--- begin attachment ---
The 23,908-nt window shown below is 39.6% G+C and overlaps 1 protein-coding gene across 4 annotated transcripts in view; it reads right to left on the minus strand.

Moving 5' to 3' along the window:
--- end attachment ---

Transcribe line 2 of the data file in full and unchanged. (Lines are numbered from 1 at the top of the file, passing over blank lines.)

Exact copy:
Moving 5' to 3' along the window: